It's easy to use the words “leadership” and “success” without thinking too much about them. When we speak or hear these words, we have a clear sense of what they mean. And, like the concept of “quality,” given examples of specific people or organizations, we can usually identify those who fit these terms and those who don't.

When it comes to leadership and success, we are all pretty sure we know them when we see them.

That's not the same, however, as being able to identify the criteria that qualify an individual as a leader, or a business as a success. It's a critical difference because until we know the ingredients of leadership and success, we are unable to improve and move in that direction ourselves.

This past year, as a judge for the Fred Case Remodeling Entrepreneur of the Year Award, I have had the good fortune to be able to reflect on precisely what are the criteria for leadership and success. [Editor's note: John Abrams, of South Mountain Co., was honored as the first winner of this award at the Remodeling Show, and was profiled in our October 2007 cover story.]

Before I and my fellow judges could identify appropriate candidates, we had to determine the characteristics that define not just what it means to be an entrepreneur in our industry, but what is required to single out one individual who everyone would agree has achieved “success.”

THREE KEYS We considered many of the traditional measures of success, such as company size and longevity. But an individual can run a big company that does not otherwise distinguish itself. And while longevity is important, many entrepreneurs do their most impressive work when they are just starting up.

After months of discussion, we determined that of all the varied characteristics that go into the mix, three primary criteria stand out when judging entrepreneurship in today's business environment.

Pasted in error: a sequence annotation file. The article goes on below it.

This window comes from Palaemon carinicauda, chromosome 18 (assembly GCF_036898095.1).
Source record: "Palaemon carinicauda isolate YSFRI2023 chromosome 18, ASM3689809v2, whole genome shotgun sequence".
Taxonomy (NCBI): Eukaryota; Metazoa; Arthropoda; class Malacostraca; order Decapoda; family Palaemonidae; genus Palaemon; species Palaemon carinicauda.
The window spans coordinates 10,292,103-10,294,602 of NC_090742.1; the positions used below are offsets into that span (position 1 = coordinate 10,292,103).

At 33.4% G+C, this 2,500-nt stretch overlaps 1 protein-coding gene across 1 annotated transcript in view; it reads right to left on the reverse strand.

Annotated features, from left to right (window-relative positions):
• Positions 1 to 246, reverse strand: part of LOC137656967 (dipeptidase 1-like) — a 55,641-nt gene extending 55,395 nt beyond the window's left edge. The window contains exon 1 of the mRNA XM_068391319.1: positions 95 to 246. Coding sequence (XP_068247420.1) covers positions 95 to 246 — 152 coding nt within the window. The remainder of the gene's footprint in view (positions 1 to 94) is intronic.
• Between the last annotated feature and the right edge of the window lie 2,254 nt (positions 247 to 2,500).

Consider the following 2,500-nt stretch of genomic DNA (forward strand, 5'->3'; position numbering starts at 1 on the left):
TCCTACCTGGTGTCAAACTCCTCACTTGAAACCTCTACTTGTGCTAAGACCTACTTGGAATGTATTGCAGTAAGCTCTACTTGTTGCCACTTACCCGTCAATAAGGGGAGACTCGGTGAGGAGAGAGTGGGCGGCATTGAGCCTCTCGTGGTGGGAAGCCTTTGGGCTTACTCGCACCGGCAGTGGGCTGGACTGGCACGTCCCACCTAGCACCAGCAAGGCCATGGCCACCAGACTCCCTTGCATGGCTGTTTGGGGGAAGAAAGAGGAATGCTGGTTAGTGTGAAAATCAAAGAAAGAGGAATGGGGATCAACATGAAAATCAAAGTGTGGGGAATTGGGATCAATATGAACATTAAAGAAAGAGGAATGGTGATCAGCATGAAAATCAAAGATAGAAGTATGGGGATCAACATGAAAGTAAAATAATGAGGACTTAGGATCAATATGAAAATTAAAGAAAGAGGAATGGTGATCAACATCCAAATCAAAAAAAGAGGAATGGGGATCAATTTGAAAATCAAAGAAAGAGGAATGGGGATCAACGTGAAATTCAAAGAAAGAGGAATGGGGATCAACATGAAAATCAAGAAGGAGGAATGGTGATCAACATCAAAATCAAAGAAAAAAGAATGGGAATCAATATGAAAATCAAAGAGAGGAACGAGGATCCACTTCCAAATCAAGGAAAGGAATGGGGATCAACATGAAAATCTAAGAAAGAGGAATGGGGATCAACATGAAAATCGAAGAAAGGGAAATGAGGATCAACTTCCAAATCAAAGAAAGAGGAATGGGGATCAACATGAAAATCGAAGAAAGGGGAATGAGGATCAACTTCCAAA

Business acumen. An entrepreneur takes business fantasies and brings them to life. That requires a keen understanding of the fundamental economics involved, and an appreciation for the principles of marketing and sales. But it also demands the ability to identify and continually motivate top-performing individuals to build and inspire a team.

These qualities may appear in varying measure in different individuals, but some combination of all of them must be present to enable an entrepreneur not only to hatch an idea, but to nurture it so that it takes on its own life.

Community service. Today's entrepreneurs operate not just within the four walls of their business, but also in the public arena of their community and the world around it. They give back through active participation in causes and activities about which they are passionate and that they believe will make the world a better place.

The best among them make this contribution without calling undue attention to themselves.

Innovation. Entrepreneurs are creative thinkers. They conjure up new products, novel methods, and original approaches to personal and business challenges. Sometimes they are ahead of the curve and must persist until the market catches up. In other cases, they may embrace a real problem, such as sustainable remodeling, and come up with unique ways to deliver solutions.

Although it may be true that “there is nothing new under the sun,” an entrepreneur looks for ways to take an idea to a new level.

MEASURING UP How would you and your company score when measured against these criteria? What would it take to improve your score? As part of an entrepreneurial enterprise, you are in a unique position to evaluate where to concentrate the most effort to influence the outcome. With a well-executed good idea and a little luck, you can measure up to these standards of success.

—Mark Richardson is president of Case Design/Remodeling and Case Handyman Services, in Bethesda, Md. In 2006, Ernst & Young named him a Maryland Entrepreneur of the Year.